Key Words
torsional rigidity; translational rigidity; accidental eccentricity; seismic torsional component; torsional coupling

Address
Abderrahmane Ouazir, Asma Hadjadj and Abdelkader Benanane: epartment of Civil Engineering and Architecture, Abdel Hamid Ibn Badis University, Faculty for Sciences and Technology,
Av. Hamadou Hossine, Mostaganem 27000, Algeria


Abstract
In this study, the characteristics of site amplification at seismic observation stations in Japan were estimated using the attenuation relationship of each station´s response spectrum. Ground motion records observed after 32 earthquakes were employed to construct the attenuation relationship. The station correction factor at each KiK-net station was compared to the transfer functions between the base rock and the surface. For each station, the plot of the station correction factor versus the period was similar in shape to the graphs of the transfer function (amplitude ratio versus period). Therefore, the station correction factors are effective for evaluating site amplifications considering the period of ground shaking. In addition, the station correction factors were evaluated with respect to the average shear wave velocities using a geographic information system (GIS) dataset. Lastly, the site amplifications for specific periods were estimated throughout Japan.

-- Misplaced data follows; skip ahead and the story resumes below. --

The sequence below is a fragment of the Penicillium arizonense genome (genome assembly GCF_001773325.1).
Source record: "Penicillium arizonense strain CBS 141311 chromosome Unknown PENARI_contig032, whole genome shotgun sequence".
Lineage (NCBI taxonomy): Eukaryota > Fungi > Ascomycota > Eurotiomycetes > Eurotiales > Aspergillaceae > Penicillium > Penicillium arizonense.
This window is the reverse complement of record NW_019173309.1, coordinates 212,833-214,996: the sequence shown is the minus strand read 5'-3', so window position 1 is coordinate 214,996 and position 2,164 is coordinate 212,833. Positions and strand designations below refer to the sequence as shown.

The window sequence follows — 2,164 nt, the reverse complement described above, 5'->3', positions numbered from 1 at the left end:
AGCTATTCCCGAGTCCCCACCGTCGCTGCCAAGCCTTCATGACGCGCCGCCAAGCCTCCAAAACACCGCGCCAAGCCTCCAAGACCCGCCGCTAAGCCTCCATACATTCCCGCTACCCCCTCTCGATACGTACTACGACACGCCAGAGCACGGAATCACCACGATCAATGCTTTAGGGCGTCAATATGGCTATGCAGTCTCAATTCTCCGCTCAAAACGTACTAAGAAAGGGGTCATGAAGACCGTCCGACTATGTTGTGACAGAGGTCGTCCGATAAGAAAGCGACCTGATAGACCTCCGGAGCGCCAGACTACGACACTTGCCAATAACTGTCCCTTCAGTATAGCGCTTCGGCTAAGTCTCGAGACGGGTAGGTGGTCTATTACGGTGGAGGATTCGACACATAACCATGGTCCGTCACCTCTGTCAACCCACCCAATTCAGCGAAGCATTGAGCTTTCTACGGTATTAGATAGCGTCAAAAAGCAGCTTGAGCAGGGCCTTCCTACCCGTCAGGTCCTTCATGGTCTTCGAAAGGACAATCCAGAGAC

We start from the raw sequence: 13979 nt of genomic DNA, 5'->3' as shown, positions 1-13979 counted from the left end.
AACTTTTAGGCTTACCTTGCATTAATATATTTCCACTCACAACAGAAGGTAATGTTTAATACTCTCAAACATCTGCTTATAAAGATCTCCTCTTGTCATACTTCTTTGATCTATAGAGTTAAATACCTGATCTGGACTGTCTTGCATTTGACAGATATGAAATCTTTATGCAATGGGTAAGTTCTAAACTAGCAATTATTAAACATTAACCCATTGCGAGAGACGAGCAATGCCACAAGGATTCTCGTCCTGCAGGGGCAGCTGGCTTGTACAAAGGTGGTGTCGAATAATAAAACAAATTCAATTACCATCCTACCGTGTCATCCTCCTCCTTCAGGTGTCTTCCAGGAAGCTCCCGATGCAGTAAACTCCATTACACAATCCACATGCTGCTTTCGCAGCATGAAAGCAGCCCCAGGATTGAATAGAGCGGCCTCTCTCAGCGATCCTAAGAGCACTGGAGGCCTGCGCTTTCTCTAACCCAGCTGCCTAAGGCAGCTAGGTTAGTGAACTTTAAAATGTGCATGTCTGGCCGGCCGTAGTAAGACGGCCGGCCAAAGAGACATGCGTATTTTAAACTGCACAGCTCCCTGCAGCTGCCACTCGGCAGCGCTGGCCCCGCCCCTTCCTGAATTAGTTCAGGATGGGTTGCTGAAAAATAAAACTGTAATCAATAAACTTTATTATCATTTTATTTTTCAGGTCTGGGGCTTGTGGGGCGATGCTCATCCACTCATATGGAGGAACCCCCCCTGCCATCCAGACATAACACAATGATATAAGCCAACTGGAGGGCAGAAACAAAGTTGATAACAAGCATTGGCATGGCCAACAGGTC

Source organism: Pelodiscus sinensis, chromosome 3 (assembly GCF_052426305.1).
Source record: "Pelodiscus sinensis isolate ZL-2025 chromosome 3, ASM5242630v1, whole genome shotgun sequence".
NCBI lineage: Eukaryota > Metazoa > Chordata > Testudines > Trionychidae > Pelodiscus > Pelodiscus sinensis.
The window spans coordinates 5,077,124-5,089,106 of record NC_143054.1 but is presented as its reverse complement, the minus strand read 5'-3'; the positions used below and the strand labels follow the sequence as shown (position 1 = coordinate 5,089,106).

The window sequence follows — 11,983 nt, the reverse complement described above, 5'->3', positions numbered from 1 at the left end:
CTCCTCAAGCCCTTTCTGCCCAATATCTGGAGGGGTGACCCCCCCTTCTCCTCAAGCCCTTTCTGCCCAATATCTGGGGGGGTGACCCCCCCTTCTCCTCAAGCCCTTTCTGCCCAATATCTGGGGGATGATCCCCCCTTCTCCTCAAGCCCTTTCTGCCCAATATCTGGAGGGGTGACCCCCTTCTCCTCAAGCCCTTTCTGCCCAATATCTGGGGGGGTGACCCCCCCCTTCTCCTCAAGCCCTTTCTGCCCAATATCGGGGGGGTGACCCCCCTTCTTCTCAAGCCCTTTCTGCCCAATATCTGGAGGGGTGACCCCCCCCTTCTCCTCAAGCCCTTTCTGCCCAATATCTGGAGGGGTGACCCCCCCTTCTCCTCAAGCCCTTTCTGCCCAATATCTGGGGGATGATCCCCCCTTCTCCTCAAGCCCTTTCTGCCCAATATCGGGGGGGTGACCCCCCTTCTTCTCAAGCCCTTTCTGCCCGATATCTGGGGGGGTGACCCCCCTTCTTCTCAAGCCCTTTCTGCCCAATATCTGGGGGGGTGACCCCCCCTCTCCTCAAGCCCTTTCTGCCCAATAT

Key Words
attenuation relationship; station correction factor; average shear wave velocity; site amplification

Address
Yoshihisa Maruyama: Graduate School of Engineering, Chiba University, 1-33 Yayoi-cho, Inage-ku, Chiba 263-8522, Japan

Masaki Sakemoto: Nippon Koei Co., Ltd., 1-14-6 Kudankita, Chiyoda-ku, Tokyo 102-8539, Japan


Abstract